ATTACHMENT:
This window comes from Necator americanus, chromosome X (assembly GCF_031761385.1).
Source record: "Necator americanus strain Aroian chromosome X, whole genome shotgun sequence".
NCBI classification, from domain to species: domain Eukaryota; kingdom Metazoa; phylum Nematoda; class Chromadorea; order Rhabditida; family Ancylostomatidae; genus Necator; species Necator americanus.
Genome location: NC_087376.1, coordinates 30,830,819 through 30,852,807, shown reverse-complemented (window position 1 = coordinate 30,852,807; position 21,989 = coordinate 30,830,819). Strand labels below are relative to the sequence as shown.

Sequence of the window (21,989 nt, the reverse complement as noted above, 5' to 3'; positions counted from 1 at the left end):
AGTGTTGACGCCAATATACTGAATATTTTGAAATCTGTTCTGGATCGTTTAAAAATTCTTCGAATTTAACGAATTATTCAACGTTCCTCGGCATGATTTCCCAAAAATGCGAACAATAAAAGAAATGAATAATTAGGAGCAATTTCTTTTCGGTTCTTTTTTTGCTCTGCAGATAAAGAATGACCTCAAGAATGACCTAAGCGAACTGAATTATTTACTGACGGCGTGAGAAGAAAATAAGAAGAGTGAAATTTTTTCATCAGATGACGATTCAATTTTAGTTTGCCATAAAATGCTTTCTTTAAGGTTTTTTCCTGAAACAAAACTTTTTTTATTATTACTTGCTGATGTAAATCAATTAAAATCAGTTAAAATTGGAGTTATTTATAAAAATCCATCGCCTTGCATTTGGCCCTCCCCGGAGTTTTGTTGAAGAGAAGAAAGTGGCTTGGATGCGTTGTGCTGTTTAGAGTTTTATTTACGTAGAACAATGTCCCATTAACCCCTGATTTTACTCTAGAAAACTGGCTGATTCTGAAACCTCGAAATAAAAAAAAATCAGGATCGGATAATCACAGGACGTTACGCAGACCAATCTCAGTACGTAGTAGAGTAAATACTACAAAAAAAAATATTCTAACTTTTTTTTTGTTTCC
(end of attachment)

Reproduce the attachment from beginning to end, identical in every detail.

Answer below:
This window comes from Necator americanus, chromosome X (assembly GCF_031761385.1).
Source record: "Necator americanus strain Aroian chromosome X, whole genome shotgun sequence".
NCBI classification, from domain to species: domain Eukaryota; kingdom Metazoa; phylum Nematoda; class Chromadorea; order Rhabditida; family Ancylostomatidae; genus Necator; species Necator americanus.
Genome location: NC_087376.1, coordinates 30,830,819 through 30,852,807, shown reverse-complemented (window position 1 = coordinate 30,852,807; position 21,989 = coordinate 30,830,819). Strand labels below are relative to the sequence as shown.

Sequence of the window (21,989 nt, the reverse complement as noted above, 5' to 3'; positions counted from 1 at the left end):
AGTGTTGACGCCAATATACTGAATATTTTGAAATCTGTTCTGGATCGTTTAAAAATTCTTCGAATTTAACGAATTATTCAACGTTCCTCGGCATGATTTCCCAAAAATGCGAACAATAAAAGAAATGAATAATTAGGAGCAATTTCTTTTCGGTTCTTTTTTTGCTCTGCAGATAAAGAATGACCTCAAGAATGACCTAAGCGAACTGAATTATTTACTGACGGCGTGAGAAGAAAATAAGAAGAGTGAAATTTTTTCATCAGATGACGATTCAATTTTAGTTTGCCATAAAATGCTTTCTTTAAGGTTTTTTCCTGAAACAAAACTTTTTTTATTATTACTTGCTGATGTAAATCAATTAAAATCAGTTAAAATTGGAGTTATTTATAAAAATCCATCGCCTTGCATTTGGCCCTCCCCGGAGTTTTGTTGAAGAGAAGAAAGTGGCTTGGATGCGTTGTGCTGTTTAGAGTTTTATTTACGTAGAACAATGTCCCATTAACCCCTGATTTTACTCTAGAAAACTGGCTGATTCTGAAACCTCGAAATAAAAAAAAATCAGGATCGGATAATCACAGGACGTTACGCAGACCAATCTCAGTACGTAGTAGAGTAAATACTACAAAAAAAAATATTCTAACTTTTTTTTTGTTTCC